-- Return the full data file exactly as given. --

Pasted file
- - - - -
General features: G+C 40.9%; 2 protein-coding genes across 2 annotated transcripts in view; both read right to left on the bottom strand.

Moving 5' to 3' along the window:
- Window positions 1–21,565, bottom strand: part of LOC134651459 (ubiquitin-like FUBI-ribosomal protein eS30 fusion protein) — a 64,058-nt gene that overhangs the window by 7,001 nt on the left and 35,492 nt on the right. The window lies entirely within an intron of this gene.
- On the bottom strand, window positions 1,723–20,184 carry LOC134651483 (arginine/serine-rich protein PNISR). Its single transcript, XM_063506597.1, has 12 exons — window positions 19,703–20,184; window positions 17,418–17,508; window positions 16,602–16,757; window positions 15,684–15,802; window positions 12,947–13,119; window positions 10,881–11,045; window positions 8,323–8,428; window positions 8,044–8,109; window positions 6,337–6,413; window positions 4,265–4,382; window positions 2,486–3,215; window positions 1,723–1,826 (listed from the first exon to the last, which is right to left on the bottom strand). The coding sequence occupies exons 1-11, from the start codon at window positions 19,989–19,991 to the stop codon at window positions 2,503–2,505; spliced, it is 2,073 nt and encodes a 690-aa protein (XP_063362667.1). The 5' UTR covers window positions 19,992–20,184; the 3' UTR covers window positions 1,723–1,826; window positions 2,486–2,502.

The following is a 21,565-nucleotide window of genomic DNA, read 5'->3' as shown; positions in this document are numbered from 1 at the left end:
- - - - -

General features: G+C 40.9%; 2 protein-coding genes across 2 annotated transcripts in view; both read right to left on the bottom strand.

Moving 5' to 3' along the window:
- Window positions 1–21,565, bottom strand: part of LOC134651459 (ubiquitin-like FUBI-ribosomal protein eS30 fusion protein) — a 64,058-nt gene that overhangs the window by 7,001 nt on the left and 35,492 nt on the right. The window lies entirely within an intron of this gene.
- On the bottom strand, window positions 1,723–20,184 carry LOC134651483 (arginine/serine-rich protein PNISR). Its single transcript, XM_063506597.1, has 12 exons — window positions 19,703–20,184; window positions 17,418–17,508; window positions 16,602–16,757; window positions 15,684–15,802; window positions 12,947–13,119; window positions 10,881–11,045; window positions 8,323–8,428; window positions 8,044–8,109; window positions 6,337–6,413; window positions 4,265–4,382; window positions 2,486–3,215; window positions 1,723–1,826 (listed from the first exon to the last, which is right to left on the bottom strand). The coding sequence occupies exons 1-11, from the start codon at window positions 19,989–19,991 to the stop codon at window positions 2,503–2,505; spliced, it is 2,073 nt and encodes a 690-aa protein (XP_063362667.1). The 5' UTR covers window positions 19,992–20,184; the 3' UTR covers window positions 1,723–1,826; window positions 2,486–2,502.

The following is a 21,565-nucleotide window of genomic DNA, read 5'->3' as shown; positions in this document are numbered from 1 at the left end: